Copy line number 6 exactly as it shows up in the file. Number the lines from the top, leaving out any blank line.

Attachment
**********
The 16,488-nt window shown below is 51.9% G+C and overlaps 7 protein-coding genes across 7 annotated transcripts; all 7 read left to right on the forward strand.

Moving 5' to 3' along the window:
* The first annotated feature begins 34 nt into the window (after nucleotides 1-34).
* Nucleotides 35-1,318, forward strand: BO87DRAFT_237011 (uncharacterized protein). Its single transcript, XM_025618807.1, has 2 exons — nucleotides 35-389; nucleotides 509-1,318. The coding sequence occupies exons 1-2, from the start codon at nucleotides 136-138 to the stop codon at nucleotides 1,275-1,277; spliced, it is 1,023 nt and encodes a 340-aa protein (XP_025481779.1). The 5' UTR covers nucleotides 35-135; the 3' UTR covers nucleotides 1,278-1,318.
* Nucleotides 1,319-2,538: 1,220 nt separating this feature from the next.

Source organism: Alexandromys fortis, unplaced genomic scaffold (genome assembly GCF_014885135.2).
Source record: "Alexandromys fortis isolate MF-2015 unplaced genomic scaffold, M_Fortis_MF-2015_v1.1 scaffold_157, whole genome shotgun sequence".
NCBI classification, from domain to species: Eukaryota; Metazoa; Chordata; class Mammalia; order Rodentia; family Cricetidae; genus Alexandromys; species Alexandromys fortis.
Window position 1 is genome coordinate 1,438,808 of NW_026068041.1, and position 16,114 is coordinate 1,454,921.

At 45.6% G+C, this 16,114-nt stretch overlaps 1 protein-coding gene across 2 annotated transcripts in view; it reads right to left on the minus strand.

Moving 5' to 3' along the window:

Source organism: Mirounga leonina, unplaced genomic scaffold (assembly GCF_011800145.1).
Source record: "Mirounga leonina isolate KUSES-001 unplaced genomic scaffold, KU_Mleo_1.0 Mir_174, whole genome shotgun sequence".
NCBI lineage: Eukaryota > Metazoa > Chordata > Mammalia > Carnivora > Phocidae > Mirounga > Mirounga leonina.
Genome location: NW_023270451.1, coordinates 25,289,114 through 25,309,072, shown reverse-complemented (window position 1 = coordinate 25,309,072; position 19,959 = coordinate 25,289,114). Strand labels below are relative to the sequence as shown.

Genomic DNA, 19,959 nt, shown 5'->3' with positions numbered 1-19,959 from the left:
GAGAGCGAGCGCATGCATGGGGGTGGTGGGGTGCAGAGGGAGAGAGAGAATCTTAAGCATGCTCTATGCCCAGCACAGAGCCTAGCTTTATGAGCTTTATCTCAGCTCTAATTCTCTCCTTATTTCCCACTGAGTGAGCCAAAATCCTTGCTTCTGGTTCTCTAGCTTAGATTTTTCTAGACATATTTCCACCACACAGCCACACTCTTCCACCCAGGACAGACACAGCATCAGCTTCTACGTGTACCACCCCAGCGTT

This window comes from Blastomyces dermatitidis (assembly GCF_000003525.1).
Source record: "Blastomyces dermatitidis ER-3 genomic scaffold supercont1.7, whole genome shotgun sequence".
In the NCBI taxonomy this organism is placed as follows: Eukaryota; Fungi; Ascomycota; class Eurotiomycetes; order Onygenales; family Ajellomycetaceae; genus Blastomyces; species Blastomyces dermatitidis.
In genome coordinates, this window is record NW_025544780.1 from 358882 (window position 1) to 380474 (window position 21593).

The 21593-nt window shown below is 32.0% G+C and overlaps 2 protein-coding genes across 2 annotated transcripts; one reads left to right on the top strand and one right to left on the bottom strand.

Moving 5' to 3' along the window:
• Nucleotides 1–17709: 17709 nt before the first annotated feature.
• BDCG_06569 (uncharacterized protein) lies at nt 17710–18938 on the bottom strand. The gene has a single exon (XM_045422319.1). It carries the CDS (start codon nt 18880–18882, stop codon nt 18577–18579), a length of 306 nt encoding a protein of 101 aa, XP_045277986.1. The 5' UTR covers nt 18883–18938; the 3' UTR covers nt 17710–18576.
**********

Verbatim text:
Source organism: Alexandromys fortis, unplaced genomic scaffold (genome assembly GCF_014885135.2).